At this point every time I logged into World of Tanks people would private message me, thank me, and I would play the game while being on Team Speak talking with people.  Most of those who have every played with me or watched my videos from this time period probably never would have guessed that I had anxiety as bad as I had.  Often times I would still feel anxious while playing and especially during clan wars/competitions.  Outside the game I was getting more confident and was slowly starting to push myself into uncomfortable situations(with help from my therapist to give me someone to talk to).

“This is really helping me”

“If I can run a website and do this well online, I certainly can do the same here”

“Why is this happening again!?!”

“I give up”

It wasn’t as easy as just starting a website, talking to people in my clan on Team Speak, and doing videos.  I still was struggling to make the improvements I was looking for and things such as meeting new people and something as simple as hanging out with friends became difficult.  Anxiety was kicking my ass and when I did “challenge” myself I often failed.  However, I kept up with improving this World of Tanks website and loved that I was able to help people even if it is just a video game.  The boost in confidence lead me to take on taking on more in the clan I was in and I ended up becoming a field commander(calling battles).  Just like in Shattered Galaxy I was now in the same spot, however this time I was coordinating 15+ people almost every night and not with text but rather with my voice.  After doing this for a few months in the winter(which is when where I live is in it’s off season) I was at the point where I could talk to almost anyone without to many nervous breakdowns.  I kept saying to myself that, “if I can command 15 people strangers and thousands of people with my videos then I can talk to this person in front of me.”

“I’m almost there”

“Wow, this feels great”

“Can I do this?”

“What if this doesn’t work?”

After the winter I decided to leave the clan I was with for several reasons that related to World of Tanks but more importantly to free me from most commitments I had with having to organize things for World of Tanks on a nightly basis.  At this point it was now around a year from where I had started a website and started to see a therapist.  I was still going to see the therapist every few weeks to a month to talk about how I was trying to tackle my anxiety and what was/wasn’t working.  I had started on alprazolam with the lowest dosage, but followed the advice of my therapist to only use it if I absolutely had to.  When everything was over I had only needed alprazolam in a few situations and it was merely a “safety net” instead of a crutch.  This was in early summer 2013 and at this point there was no “growth” left for me except to make huge jumps on my own in real life(gulp).  Without the confidence I had from running a website with thousands of readers per day, doing live commentary videos, and the overall positive feedback I was receiving I would never have been able to make my next step.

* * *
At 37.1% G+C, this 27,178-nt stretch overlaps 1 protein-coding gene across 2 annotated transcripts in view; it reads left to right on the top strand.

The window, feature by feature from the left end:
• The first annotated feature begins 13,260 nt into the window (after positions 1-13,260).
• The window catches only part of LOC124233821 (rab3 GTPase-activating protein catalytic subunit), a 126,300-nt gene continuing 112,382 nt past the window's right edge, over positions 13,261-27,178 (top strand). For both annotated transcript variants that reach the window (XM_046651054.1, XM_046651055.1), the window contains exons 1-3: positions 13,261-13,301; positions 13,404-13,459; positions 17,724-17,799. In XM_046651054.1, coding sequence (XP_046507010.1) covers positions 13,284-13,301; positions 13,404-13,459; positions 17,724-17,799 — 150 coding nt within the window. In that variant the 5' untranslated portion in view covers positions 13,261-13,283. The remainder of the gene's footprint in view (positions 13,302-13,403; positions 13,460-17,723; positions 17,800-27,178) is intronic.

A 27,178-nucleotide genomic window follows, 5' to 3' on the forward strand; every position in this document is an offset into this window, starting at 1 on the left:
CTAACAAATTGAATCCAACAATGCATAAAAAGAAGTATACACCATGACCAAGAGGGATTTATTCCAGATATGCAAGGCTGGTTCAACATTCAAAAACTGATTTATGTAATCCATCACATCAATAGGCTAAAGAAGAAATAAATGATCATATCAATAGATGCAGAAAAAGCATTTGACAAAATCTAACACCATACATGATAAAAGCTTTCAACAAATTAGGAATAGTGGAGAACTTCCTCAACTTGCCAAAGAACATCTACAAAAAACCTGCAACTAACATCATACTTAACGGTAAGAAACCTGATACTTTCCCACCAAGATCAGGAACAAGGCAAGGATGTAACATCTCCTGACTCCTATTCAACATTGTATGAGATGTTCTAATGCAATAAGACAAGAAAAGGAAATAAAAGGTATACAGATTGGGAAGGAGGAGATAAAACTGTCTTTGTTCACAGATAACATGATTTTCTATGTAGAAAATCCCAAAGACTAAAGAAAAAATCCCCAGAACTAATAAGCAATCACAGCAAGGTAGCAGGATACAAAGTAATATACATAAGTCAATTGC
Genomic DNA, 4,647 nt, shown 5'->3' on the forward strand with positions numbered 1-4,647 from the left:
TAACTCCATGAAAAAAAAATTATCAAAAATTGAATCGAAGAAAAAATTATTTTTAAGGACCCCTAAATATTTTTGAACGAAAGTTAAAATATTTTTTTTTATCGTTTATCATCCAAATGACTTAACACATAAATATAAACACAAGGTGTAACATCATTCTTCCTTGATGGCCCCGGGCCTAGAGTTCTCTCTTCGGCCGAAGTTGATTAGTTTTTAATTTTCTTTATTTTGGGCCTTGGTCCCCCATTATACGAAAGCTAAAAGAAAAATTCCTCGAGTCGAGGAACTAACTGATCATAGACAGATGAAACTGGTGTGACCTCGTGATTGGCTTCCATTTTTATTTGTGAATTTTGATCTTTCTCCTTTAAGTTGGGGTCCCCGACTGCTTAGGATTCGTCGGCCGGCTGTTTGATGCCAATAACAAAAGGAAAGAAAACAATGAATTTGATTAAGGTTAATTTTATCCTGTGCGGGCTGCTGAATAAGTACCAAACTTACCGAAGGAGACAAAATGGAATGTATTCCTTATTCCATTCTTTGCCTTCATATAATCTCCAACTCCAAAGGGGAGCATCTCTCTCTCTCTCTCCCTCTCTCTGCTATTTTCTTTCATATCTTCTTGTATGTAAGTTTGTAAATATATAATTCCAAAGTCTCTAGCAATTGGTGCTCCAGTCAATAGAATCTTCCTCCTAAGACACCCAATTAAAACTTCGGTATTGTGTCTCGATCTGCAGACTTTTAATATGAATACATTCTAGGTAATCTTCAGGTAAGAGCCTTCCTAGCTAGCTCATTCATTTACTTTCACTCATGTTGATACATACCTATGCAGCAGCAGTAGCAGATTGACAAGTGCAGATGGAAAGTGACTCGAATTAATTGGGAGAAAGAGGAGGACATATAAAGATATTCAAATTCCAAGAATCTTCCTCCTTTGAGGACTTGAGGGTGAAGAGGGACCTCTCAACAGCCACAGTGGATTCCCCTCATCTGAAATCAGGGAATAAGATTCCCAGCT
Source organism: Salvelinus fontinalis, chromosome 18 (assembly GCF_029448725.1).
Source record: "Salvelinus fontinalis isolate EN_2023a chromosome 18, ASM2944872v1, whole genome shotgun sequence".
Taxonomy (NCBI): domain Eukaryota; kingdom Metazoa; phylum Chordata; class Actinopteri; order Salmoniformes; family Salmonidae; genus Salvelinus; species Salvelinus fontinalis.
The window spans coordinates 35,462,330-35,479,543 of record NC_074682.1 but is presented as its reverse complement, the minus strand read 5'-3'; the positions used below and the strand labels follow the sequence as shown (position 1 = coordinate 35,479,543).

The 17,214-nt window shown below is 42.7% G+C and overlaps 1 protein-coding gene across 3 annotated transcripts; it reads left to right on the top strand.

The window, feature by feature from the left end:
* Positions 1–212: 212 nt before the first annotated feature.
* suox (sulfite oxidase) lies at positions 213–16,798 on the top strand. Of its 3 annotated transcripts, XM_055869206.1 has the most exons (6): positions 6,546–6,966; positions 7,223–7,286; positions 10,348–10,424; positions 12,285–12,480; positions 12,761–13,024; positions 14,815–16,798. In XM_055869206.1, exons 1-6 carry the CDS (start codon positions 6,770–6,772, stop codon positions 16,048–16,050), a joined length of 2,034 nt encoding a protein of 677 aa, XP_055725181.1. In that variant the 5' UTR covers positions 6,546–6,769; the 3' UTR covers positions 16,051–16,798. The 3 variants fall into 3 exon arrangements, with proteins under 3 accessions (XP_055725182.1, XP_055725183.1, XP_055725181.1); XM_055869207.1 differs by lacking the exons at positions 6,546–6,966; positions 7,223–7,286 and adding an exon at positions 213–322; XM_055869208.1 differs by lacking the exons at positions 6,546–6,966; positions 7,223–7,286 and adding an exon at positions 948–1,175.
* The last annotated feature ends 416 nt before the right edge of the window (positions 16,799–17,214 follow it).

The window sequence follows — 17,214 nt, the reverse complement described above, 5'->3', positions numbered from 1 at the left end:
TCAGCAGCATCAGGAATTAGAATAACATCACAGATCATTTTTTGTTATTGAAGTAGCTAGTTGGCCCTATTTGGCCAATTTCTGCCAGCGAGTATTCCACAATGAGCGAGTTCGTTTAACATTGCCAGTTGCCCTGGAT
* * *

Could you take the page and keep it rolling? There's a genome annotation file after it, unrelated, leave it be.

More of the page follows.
I decided one day that I was going to go all in and not let the anxiety get the better of me.  I made myself get out even if it meant just doing something in public by myself.  I was still playing World of Tanks daily(albeit less) to give me something to keep me motivated and to blow off stress.  Most importantly I finally used all of the advancements in the past year+ to start talking to this girl who I worked with.  Weeks went by, and after everyday it was getting easier to talk to her, my friends, and to get out of the house to do small things like errands.  Before where I would feel anxious just going to get a quick bite of eat, I was now starting to feel “normal” which I hadn’t felt in almost a decade since this all started.  After a little over of month of talking to my fellow co-worker I mustered up the confidence to ask her out and she said yes.  After that it was all down hill with each “date” and from there everyday became less anxious in every facet of life.

All of this might seem silly to think that I credit video games(specifically World of Tanks) for helping me overcome my severe anxiety.  Without video games however I would never have had an outlet to slowly build up my confidence and “find my voice”.  Yes, starting a website and pursuing that route definitely helped me since you(yes you) the readers supported me throughout the years and have kept me motivated to continue producing content.  Without video games which started back with Shattered Galaxy I would have never had, had that “safety net” to help me relax and slowly build up confidence to tackle my anxiety disorder.

It’s now been almost a year fully anxiety free for me.  There are moments where I feel that pit in my stomach, however unlike before I am able to get over myself and continue on.  The anxiety that once felt like it was consuming my life is now inline with what you should feel when you are anxious instead of being something that completely shuts you down both mentally and physically(getting ill).  The reason why I am posting this article is that for many years I felt like everything was hopeless and that I would have to live with anxiety that most people didn’t understand forever.  It’s a difficult road to travel but the best advice I can give is that even doing little things such as talking to people on an online video game add up over time.  Slowly but surely you will chip away at the boulder looming over you at all times and get it to a point where its just a small pebble.

“I’m glad I didn’t give up this time”

“I haven’t felt like this in years”

“I finally have my life back”

(Sigh of relief)

2 Comments on "How Video Games Helped Me Overcome Severe Anxiety"

  1. That was very interesting and insightful.

    Thank you for having the courage to share your less then pleasant experiences with us which hopefully will help others to understand that not all is lost; that there is savior if you can find the right vessel to convey yoou safely along life’s journey.

  2. Good read. I’m happy for you overcoming your anxiety, and it gives me some sort of hope I can overcome my own crippling anxiety as well as we seem to have similar stories..

    I also very much enjoy your guides and reviews for WOT. Very much appreciated.